Are you different about this subject from before you started and after? Just as an observer, I always thought it was just something kind of fun to talk about every now and then. And now after watching this it seems dangerous.
Yeah. I still think it’s fun to talk about and to spin around…
Yeah, but I bet people get hooked on QAnon — “oh, this is kind of fun” — and next thing you know, they’re storming the Capitol.
I don’t disagree. And I think QAnon and a hundred other conspiracy theories sort of tie into this idea of, what evidence do people need to decide about how the world works? And then where do they go from there? I don’t necessarily have an answer, but I think part of the question that this movie tries to get at is how do people decide we are all living in the same world? Or is everybody living in a world that they construct from what they read on the internet, what their friends tell them, what they learn in school? Is there a hope for us to establish a consensus reality?
What I have learned over the last couple of years is there are a lot of people out there who don’t think this is just a fun game to talk about. Whether it’s QAnon or this, which, like you said, kind of ties in a little bit anyway.
In a lot of ways it’s a religious idea. For most people religion is a time for, once a week, to get together with their community and to humble themselves in front of a greater power and meditate on ancient stories. But for other folks, it can be a call to battle.
So what would you say to people who really want to start exploring this idea? I want to be clear, I have no idea what happens to a person when they die so I’m not being dismissive…
I would be suspicious of anyone who is a hundred percent sure.
Right. But I feel some of the people you talk to feel pretty confident that this is real. And again, some people have acted dangerously based on those assumptions. How would you present it to someone who’s like, “Hey, I want to really start getting into this.” It feels like that can be a dangerous road.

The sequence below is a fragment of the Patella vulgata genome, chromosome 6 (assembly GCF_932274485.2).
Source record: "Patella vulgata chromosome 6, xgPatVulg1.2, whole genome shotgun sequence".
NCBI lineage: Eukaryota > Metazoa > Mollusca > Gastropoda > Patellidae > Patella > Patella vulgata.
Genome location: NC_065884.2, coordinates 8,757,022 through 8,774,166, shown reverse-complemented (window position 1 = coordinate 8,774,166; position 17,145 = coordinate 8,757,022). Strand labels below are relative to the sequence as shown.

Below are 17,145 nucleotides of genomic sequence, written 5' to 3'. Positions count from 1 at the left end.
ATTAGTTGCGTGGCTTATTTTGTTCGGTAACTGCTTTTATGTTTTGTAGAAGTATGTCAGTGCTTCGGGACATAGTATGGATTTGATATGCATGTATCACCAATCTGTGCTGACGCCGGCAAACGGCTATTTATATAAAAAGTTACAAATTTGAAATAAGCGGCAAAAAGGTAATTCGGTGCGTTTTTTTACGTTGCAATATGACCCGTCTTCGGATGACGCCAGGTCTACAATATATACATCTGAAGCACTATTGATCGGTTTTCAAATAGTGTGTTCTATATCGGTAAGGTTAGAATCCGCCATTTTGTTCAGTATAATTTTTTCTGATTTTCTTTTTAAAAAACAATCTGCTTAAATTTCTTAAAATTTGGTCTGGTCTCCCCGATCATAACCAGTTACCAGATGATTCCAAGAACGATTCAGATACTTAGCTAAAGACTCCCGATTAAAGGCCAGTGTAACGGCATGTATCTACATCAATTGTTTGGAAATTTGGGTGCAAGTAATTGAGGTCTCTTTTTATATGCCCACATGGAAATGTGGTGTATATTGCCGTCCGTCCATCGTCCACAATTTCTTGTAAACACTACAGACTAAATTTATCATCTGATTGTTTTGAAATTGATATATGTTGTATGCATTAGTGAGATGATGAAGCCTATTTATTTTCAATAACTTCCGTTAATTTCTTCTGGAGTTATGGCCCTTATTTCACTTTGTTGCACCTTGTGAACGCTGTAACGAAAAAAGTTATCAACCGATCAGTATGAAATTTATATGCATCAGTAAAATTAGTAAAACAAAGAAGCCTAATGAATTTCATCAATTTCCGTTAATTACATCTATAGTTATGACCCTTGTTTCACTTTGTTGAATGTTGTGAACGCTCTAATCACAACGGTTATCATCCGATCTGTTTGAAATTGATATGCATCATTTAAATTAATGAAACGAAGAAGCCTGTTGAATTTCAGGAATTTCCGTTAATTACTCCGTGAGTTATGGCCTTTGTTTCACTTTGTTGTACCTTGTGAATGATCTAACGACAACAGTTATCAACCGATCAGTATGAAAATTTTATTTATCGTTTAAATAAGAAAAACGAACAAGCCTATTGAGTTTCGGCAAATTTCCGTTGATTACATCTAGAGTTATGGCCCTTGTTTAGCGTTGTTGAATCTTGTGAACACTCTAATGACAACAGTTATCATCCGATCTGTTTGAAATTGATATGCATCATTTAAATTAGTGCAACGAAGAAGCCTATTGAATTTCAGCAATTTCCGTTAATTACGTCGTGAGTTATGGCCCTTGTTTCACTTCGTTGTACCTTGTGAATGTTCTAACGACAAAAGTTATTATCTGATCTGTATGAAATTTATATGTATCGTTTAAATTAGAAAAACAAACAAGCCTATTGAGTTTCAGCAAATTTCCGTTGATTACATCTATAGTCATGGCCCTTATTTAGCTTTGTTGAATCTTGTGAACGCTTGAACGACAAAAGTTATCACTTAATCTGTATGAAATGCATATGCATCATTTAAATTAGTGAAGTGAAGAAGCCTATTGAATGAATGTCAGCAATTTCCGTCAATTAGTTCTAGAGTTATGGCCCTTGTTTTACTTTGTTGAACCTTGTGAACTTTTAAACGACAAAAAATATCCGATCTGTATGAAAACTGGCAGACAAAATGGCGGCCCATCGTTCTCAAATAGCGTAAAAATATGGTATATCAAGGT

For him, the school didn’t realize that he had issues. His parents weren’t there for him. He never got a diagnosis for his schizophrenia. This didn’t get into the film, but it’s pretty relevant, is that when he went to the sporting goods store to buy a gun, it was the easiest thing in the world. And he was like, “I’m the last person anybody should sell a gun to. And if they didn’t sell me a gun, I wouldn’t have done anything. I didn’t have the guts to stab anybody.”
Why did you cut that out? That seems like an important point to make.
Well, because in the timing of the movie, there was only one slot it could have gone in. And the choice I made was between that and when his father confronted him about seeing the search in his cache page. And I thought that was more dramatic and ultimately it was like another system failure. That should’ve been a warning sign for the parents to take action. But also more tragically human, right? And, ultimately, it only answered the question, where did he get the gun? Well, he got it at the gun store.
I’m just imagining if this was a normal Sundance, being at Eccles, I can see that line getting a gasp with that crowd.
Possibly. I’m sure there’s a thousand versions of this movie. But this is the one that I wound up putting together.
Well, obviously that scene is on your mind, because you mentioned it.
Yeah. Well, someone might have done an entire movie about Joshua and it would have a thousand other little nuances, and that’s one of the painful things of making a film like this. You’re taking 30 hours to 40 hours of interviews and condensing it into an hour and forty. And how does that make the most satisfying story? There’s that phrase, kill your darlings.
I guess I just worry because, like a lot of people, I’ve lost friends recently down conspiracy theory wormholes. And you show the dangerous side of this.
Yeah. Absolutely. I don’t know the solution to that, but I hope that this kind of thing prompts the question of how are people making sense of the world. And is everybody trapped in their own simulation? Are there ways to break those bubbles? Is consensus reality possible?